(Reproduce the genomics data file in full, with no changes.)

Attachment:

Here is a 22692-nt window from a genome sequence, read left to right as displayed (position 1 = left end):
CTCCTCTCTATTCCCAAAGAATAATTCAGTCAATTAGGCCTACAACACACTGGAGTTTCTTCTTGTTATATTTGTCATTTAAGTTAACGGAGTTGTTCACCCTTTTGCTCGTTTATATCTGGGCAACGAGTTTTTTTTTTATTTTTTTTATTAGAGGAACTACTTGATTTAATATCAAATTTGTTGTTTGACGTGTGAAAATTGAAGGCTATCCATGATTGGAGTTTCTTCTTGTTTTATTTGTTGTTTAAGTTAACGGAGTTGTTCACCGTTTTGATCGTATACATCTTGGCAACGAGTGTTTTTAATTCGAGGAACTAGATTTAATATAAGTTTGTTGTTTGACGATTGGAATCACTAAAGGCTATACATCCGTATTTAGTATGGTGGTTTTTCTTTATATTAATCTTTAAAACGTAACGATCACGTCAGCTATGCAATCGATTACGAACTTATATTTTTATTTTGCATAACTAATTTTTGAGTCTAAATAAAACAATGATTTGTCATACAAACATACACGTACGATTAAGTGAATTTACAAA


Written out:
Here is a 22692-nt window from a genome sequence, read left to right as displayed (position 1 = left end):
CTCCTCTCTATTCCCAAAGAATAATTCAGTCAATTAGGCCTACAACACACTGGAGTTTCTTCTTGTTATATTTGTCATTTAAGTTAACGGAGTTGTTCACCCTTTTGCTCGTTTATATCTGGGCAACGAGTTTTTTTTTTATTTTTTTTATTAGAGGAACTACTTGATTTAATATCAAATTTGTTGTTTGACGTGTGAAAATTGAAGGCTATCCATGATTGGAGTTTCTTCTTGTTTTATTTGTTGTTTAAGTTAACGGAGTTGTTCACCGTTTTGATCGTATACATCTTGGCAACGAGTGTTTTTAATTCGAGGAACTAGATTTAATATAAGTTTGTTGTTTGACGATTGGAATCACTAAAGGCTATACATCCGTATTTAGTATGGTGGTTTTTCTTTATATTAATCTTTAAAACGTAACGATCACGTCAGCTATGCAATCGATTACGAACTTATATTTTTATTTTGCATAACTAATTTTTGAGTCTAAATAAAACAATGATTTGTCATACAAACATACACGTACGATTAAGTGAATTTACAAA